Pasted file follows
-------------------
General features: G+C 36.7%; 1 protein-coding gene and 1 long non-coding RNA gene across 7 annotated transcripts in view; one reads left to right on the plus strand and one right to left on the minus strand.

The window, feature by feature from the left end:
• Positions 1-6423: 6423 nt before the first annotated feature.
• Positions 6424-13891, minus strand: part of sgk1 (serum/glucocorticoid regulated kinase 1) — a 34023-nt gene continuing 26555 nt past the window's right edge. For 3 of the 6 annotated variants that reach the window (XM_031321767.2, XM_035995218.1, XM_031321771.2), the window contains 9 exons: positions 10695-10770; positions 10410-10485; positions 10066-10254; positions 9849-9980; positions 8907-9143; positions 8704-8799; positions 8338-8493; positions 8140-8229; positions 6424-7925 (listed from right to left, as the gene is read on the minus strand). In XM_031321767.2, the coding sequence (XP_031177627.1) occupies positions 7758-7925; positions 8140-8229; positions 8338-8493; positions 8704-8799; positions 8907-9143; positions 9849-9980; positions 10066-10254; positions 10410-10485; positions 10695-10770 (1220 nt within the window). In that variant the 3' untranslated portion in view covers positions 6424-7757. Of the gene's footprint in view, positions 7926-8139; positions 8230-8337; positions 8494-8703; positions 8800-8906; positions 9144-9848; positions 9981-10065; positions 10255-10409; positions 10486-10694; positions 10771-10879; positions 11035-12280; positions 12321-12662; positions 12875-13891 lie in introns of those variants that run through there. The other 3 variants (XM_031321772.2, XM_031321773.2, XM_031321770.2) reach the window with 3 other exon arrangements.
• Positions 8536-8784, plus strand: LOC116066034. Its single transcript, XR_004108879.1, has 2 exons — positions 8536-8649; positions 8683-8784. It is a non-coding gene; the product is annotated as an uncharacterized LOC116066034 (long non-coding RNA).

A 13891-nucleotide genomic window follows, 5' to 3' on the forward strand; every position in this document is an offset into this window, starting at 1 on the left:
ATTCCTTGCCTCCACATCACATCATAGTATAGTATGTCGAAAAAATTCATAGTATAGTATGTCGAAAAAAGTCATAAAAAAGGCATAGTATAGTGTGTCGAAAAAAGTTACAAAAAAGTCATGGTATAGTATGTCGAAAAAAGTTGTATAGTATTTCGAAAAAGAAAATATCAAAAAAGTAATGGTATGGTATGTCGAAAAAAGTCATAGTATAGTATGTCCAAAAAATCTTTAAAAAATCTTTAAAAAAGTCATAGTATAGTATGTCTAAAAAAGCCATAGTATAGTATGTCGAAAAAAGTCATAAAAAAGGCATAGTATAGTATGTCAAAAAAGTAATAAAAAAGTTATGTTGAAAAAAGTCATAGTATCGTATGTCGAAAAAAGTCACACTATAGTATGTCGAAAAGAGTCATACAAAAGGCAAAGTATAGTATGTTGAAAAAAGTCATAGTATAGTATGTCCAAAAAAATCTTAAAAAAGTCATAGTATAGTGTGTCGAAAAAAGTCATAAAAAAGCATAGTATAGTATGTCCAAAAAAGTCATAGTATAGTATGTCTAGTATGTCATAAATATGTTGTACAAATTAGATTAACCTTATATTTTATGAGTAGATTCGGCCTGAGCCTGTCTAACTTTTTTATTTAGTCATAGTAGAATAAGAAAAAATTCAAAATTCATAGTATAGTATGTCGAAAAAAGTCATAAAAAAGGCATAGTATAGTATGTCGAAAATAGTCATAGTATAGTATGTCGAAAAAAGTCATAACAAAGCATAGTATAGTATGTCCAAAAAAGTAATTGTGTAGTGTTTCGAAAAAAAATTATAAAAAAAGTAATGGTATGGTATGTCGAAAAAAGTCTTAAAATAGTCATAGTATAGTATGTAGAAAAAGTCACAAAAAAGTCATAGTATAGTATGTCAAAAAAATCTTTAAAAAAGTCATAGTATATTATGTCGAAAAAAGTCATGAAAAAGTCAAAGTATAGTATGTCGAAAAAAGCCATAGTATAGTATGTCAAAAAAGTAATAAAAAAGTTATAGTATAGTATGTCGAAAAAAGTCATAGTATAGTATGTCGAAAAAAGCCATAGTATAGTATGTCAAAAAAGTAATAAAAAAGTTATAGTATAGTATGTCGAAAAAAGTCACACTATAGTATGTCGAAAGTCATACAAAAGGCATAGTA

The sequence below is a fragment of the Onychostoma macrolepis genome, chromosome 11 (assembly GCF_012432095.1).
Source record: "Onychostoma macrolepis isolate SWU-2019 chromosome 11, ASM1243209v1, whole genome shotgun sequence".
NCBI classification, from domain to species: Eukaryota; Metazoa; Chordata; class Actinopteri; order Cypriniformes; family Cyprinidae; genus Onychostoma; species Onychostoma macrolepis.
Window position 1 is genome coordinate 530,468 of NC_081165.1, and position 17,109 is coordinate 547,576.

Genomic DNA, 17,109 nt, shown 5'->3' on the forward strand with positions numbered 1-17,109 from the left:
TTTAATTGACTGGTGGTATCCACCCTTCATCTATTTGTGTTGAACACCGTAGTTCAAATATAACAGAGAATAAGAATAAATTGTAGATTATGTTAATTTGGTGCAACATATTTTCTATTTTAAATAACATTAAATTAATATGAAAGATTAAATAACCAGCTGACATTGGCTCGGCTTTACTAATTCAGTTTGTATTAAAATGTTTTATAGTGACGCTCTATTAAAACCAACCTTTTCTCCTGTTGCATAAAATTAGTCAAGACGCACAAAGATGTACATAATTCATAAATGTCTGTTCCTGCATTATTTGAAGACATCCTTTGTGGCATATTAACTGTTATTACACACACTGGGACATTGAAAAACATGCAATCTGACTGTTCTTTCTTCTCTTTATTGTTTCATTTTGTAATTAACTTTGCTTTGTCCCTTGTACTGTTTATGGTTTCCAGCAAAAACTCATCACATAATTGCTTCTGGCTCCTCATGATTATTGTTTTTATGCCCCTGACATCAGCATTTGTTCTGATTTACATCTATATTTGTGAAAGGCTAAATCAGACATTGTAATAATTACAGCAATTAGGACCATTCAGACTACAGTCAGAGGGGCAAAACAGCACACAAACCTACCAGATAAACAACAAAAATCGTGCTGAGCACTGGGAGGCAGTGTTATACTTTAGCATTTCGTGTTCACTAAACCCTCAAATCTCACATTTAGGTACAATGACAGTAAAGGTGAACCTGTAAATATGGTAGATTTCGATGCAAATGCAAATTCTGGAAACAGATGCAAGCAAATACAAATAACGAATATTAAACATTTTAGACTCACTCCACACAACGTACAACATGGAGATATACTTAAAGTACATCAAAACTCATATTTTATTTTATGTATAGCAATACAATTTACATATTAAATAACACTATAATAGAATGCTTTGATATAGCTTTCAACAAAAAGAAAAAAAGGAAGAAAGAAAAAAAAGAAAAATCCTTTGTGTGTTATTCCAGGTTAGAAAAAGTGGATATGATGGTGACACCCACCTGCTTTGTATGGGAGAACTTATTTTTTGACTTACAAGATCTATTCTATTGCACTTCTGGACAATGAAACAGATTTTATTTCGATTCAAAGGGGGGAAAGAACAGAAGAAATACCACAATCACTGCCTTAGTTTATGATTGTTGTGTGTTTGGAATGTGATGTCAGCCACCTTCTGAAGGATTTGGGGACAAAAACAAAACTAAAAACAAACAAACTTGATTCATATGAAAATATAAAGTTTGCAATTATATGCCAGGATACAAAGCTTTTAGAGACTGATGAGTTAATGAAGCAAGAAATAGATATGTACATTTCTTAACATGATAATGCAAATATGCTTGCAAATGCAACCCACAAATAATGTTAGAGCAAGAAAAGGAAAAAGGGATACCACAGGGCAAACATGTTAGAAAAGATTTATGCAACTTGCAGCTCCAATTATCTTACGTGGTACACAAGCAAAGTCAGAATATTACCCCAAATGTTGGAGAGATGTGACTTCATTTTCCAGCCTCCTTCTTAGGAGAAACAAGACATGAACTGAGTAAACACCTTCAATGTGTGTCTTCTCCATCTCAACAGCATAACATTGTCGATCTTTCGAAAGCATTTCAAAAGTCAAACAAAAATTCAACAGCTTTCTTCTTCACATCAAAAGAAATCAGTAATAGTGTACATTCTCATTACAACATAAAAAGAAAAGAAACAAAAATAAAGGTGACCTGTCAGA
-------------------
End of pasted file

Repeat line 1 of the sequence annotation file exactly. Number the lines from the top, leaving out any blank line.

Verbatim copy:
General features: G+C 36.7%; 1 protein-coding gene and 1 long non-coding RNA gene across 7 annotated transcripts in view; one reads left to right on the plus strand and one right to left on the minus strand.